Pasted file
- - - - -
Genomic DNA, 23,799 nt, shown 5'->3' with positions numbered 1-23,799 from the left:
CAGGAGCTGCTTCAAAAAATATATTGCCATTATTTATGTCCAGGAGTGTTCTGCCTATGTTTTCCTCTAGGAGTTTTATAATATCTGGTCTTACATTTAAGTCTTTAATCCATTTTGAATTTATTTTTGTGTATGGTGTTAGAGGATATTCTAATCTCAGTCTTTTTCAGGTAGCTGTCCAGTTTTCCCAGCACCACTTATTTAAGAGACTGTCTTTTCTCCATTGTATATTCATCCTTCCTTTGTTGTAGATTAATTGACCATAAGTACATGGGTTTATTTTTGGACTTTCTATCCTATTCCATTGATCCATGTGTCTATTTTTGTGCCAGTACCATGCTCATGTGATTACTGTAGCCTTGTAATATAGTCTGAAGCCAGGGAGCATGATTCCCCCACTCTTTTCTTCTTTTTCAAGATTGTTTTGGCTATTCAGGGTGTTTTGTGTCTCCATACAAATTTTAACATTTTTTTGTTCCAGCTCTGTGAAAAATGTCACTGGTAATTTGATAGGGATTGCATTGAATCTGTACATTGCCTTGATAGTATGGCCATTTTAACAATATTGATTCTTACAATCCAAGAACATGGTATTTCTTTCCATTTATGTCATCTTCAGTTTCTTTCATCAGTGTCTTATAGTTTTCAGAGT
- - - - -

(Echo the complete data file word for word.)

Genomic DNA, 23,799 nt, shown 5'->3' with positions numbered 1-23,799 from the left:
CAGGAGCTGCTTCAAAAAATATATTGCCATTATTTATGTCCAGGAGTGTTCTGCCTATGTTTTCCTCTAGGAGTTTTATAATATCTGGTCTTACATTTAAGTCTTTAATCCATTTTGAATTTATTTTTGTGTATGGTGTTAGAGGATATTCTAATCTCAGTCTTTTTCAGGTAGCTGTCCAGTTTTCCCAGCACCACTTATTTAAGAGACTGTCTTTTCTCCATTGTATATTCATCCTTCCTTTGTTGTAGATTAATTGACCATAAGTACATGGGTTTATTTTTGGACTTTCTATCCTATTCCATTGATCCATGTGTCTATTTTTGTGCCAGTACCATGCTCATGTGATTACTGTAGCCTTGTAATATAGTCTGAAGCCAGGGAGCATGATTCCCCCACTCTTTTCTTCTTTTTCAAGATTGTTTTGGCTATTCAGGGTGTTTTGTGTCTCCATACAAATTTTAACATTTTTTTGTTCCAGCTCTGTGAAAAATGTCACTGGTAATTTGATAGGGATTGCATTGAATCTGTACATTGCCTTGATAGTATGGCCATTTTAACAATATTGATTCTTACAATCCAAGAACATGGTATTTCTTTCCATTTATGTCATCTTCAGTTTCTTTCATCAGTGTCTTATAGTTTTCAGAGT